WASHINGTON – Maryland’s four Republican House members sent a letter this week to House Speaker Newt Gingrich asking him to help preserve funds for a program designed to protect the Chesapeake Bay.
“It’s a specific program to our area that’s important to us. We wanted to make sure they knew that,” said Cathy Bassett, a spokeswoman for Rep. Wayne Gilchrest, an Eastern Shore Republican and one of the letter signers.
The letter also was signed by Virginia Republican Rep. Herbert H. Bateman, of Newport News, and by Maryland GOP Reps. Constance Morella, of Bethesda; Robert L. Ehrlich Jr., of Lutherville; and Roscoe G. Bartlett, of Frederick.
An annual funding bill passed last year by Congress but vetoed in December by President Clinton called for a 25 percent reduction in the Environmental Protection Agency’s budget. However, it specified that the Bay program – administered by the EPA – be fully funded.
A short-term spending measure passed Thursday by the House also protected the Bay program, Gilchrest said. The funding measure, if approved by the Senate and Clinton, would expire March 15.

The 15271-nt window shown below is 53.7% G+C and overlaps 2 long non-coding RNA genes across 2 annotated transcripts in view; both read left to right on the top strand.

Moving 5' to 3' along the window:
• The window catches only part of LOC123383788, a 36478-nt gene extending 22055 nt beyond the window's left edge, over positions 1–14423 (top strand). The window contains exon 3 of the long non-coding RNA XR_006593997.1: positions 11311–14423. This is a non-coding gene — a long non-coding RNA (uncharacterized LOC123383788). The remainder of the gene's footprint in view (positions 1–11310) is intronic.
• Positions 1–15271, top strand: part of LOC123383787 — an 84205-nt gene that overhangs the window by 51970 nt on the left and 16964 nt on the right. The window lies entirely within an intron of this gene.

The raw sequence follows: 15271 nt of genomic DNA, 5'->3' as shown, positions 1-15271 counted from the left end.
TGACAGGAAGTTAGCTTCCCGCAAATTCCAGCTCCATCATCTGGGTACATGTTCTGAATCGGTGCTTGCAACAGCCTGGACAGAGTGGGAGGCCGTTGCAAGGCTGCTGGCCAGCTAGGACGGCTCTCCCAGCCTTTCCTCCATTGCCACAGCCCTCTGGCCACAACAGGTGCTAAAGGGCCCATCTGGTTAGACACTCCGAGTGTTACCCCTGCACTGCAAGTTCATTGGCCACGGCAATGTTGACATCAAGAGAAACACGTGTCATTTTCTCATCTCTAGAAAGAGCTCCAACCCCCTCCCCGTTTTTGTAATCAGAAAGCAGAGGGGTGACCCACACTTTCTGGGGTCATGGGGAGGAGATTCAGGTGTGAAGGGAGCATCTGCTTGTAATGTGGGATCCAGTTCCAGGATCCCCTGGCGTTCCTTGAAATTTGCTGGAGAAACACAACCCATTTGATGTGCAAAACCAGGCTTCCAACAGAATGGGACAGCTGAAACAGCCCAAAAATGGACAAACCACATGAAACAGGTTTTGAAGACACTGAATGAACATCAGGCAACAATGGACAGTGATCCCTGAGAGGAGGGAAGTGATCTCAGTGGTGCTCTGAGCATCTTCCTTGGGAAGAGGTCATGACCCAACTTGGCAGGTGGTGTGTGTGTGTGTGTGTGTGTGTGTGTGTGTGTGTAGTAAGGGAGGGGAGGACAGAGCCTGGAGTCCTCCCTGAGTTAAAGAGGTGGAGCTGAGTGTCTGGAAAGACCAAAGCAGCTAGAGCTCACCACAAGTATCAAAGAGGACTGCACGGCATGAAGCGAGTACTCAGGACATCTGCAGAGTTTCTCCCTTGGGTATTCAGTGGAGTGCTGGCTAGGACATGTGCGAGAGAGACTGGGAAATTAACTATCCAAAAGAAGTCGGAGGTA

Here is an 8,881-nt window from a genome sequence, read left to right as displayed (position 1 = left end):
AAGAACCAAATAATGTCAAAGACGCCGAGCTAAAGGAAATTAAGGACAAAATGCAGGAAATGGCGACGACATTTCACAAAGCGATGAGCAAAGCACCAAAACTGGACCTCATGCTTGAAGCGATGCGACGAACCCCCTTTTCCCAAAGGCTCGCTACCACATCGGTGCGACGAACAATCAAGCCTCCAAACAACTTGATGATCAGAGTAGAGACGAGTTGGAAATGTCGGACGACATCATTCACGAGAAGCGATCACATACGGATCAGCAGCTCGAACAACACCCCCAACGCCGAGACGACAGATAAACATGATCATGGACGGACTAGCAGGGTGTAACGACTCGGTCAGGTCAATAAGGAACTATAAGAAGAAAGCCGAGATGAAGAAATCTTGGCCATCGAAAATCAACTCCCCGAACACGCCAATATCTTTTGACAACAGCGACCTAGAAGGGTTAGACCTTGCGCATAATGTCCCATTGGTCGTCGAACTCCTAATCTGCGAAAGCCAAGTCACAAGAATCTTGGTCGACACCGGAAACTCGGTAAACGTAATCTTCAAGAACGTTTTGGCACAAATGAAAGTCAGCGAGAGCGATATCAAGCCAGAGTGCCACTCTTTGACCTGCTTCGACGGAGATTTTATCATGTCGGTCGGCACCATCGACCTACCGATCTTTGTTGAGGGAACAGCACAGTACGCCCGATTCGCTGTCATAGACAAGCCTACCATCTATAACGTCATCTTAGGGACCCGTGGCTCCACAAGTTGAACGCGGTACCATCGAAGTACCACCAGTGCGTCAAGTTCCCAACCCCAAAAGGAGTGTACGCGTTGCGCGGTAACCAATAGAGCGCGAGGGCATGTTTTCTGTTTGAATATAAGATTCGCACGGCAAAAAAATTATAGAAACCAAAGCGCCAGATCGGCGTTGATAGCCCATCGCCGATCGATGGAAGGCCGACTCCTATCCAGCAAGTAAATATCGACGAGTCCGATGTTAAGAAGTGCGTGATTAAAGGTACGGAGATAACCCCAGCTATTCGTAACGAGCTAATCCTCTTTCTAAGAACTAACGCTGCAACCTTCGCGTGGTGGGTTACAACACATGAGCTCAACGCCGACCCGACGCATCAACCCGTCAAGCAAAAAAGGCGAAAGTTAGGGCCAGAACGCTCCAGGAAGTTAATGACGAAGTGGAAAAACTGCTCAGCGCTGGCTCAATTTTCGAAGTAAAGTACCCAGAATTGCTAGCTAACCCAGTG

Maryland’s Republicans want to enlist Gingrich’s help to ensure that the next EPA funding bill sent to Clinton – which would likely cover the rest of the fiscal year, through Sept. 30 – also retains full funds for the Bay.
The Republicans’ letter describes the Bay as an “economic and cultural mainstay in Maryland and Virginia, supporting commercial and recreational fisheries, attracting tourism, and providing critical habitat for many species of fish and birds.”
The Chesapeake Bay is the nation’s largest estuary, with a watershed of 64,000 square miles over four states and the District of Columbia.
Neither Gingrich, R-Ga., nor his spokesman could be reached for comment.
In the funding bill vetoed by Clinton, the Bay program’s budget for fiscal 1996 was set at about $21 million.
About $9.6 million was to have gone directly to state governments for projects such as nutrient reduction and pesticide management.
Of that total, Maryland would have received about $2.8 million. Virginia would have gotten about $2.9 million, Pennsylvania $3 million and Washington, D.C., $879,000.
Another $6.7 million was to have been awarded on a competitive basis as grants for universities, local governments and nonprofit organizations. The money would support pollution prevention activities, volunteer citizen monitoring and public education and outreach.